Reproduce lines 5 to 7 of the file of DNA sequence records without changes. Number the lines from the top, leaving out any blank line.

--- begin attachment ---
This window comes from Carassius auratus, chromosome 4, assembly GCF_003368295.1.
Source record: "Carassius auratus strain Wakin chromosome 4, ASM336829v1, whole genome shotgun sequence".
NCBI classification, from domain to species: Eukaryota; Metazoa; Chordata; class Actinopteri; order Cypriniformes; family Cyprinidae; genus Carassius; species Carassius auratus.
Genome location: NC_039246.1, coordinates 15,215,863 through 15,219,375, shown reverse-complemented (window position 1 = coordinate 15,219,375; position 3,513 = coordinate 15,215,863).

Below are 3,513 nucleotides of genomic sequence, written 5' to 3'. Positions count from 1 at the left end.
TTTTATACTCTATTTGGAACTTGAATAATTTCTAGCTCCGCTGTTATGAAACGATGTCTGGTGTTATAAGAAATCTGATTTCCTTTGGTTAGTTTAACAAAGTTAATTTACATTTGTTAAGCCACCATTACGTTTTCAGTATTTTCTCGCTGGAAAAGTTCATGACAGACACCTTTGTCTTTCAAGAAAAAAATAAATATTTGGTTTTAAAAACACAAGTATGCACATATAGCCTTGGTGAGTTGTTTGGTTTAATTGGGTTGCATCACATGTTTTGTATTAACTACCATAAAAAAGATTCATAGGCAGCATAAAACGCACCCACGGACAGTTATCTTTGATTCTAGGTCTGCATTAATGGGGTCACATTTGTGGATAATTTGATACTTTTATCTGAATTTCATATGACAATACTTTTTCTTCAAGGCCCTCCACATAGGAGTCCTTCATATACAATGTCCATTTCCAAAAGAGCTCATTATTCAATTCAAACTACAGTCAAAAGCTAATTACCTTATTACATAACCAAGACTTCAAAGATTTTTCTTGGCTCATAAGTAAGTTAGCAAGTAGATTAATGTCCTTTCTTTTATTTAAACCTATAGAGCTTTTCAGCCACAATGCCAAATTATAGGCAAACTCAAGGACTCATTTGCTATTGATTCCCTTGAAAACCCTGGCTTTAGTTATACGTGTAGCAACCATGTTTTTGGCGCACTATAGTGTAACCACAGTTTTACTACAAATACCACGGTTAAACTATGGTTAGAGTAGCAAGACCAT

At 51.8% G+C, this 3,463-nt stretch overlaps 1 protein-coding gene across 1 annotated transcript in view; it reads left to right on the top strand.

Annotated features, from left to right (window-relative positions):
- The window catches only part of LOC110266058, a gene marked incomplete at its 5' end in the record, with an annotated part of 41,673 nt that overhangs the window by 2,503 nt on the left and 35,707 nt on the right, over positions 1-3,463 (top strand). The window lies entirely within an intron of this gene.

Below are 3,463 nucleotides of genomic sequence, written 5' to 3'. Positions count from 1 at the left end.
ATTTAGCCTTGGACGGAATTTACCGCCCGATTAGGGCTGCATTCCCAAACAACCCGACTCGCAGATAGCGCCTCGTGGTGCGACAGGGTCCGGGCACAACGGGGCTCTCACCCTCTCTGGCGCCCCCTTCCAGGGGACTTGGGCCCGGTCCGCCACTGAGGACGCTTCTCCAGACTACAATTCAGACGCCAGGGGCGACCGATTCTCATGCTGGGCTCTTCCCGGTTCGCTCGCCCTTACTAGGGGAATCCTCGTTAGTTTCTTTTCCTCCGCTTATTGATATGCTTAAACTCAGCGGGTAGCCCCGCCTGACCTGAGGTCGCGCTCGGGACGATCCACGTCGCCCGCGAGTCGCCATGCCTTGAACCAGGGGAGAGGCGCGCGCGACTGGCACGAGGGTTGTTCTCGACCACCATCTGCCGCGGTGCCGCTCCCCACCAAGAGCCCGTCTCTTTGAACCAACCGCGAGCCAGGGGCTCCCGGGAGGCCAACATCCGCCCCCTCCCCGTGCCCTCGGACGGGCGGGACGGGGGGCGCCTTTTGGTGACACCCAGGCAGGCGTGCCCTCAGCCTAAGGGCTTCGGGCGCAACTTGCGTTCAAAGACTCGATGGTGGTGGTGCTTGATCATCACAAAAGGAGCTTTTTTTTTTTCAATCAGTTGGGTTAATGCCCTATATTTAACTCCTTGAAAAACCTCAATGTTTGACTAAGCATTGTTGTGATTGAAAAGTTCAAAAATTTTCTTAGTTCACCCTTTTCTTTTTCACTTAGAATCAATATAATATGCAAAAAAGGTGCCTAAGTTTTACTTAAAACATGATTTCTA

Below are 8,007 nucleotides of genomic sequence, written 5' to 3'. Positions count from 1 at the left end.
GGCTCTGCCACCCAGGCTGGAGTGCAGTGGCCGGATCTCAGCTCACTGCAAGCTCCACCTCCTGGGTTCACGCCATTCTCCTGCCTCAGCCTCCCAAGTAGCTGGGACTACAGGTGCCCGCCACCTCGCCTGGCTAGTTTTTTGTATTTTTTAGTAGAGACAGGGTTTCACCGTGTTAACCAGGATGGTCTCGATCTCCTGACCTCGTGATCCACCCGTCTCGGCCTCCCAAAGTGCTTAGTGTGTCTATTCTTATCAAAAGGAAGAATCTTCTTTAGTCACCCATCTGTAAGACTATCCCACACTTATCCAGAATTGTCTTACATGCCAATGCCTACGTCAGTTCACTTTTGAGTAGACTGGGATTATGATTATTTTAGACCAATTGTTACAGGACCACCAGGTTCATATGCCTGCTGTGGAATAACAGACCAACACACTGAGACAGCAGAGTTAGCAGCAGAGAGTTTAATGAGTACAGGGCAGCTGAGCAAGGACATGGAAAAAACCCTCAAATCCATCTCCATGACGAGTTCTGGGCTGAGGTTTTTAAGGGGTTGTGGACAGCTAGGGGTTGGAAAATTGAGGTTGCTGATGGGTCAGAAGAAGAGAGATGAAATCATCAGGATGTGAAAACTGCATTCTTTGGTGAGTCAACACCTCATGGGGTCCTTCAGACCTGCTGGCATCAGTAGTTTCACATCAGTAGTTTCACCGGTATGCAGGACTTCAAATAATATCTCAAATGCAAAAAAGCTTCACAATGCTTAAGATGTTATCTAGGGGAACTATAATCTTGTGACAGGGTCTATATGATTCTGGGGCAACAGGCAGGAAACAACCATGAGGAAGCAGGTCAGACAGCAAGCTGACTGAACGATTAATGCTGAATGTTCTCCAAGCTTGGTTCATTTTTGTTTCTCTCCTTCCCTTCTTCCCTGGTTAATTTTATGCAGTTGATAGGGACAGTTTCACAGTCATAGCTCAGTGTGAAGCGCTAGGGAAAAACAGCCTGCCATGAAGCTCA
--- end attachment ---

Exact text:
Below are 3,513 nucleotides of genomic sequence, written 5' to 3'. Positions count from 1 at the left end.
TTTTATACTCTATTTGGAACTTGAATAATTTCTAGCTCCGCTGTTATGAAACGATGTCTGGTGTTATAAGAAATCTGATTTCCTTTGGTTAGTTTAACAAAGTTAATTTACATTTGTTAAGCCACCATTACGTTTTCAGTATTTTCTCGCTGGAAAAGTTCATGACAGACACCTTTGTCTTTCAAGAAAAAAATAAATATTTGGTTTTAAAAACACAAGTATGCACATATAGCCTTGGTGAGTTGTTTGGTTTAATTGGGTTGCATCACATGTTTTGTATTAACTACCATAAAAAAGATTCATAGGCAGCATAAAACGCACCCACGGACAGTTATCTTTGATTCTAGGTCTGCATTAATGGGGTCACATTTGTGGATAATTTGATACTTTTATCTGAATTTCATATGACAATACTTTTTCTTCAAGGCCCTCCACATAGGAGTCCTTCATATACAATGTCCATTTCCAAAAGAGCTCATTATTCAATTCAAACTACAGTCAAAAGCTAATTACCTTATTACATAACCAAGACTTCAAAGATTTTTCTTGGCTCATAAGTAAGTTAGCAAGTAGATTAATGTCCTTTCTTTTATTTAAACCTATAGAGCTTTTCAGCCACAATGCCAAATTATAGGCAAACTCAAGGACTCATTTGCTATTGATTCCCTTGAAAACCCTGGCTTTAGTTATACGTGTAGCAACCATGTTTTTGGCGCACTATAGTGTAACCACAGTTTTACTACAAATACCACGGTTAAACTATGGTTAGAGTAGCAAGACCAT

At 51.8% G+C, this 3,463-nt stretch overlaps 1 protein-coding gene across 1 annotated transcript in view; it reads left to right on the top strand.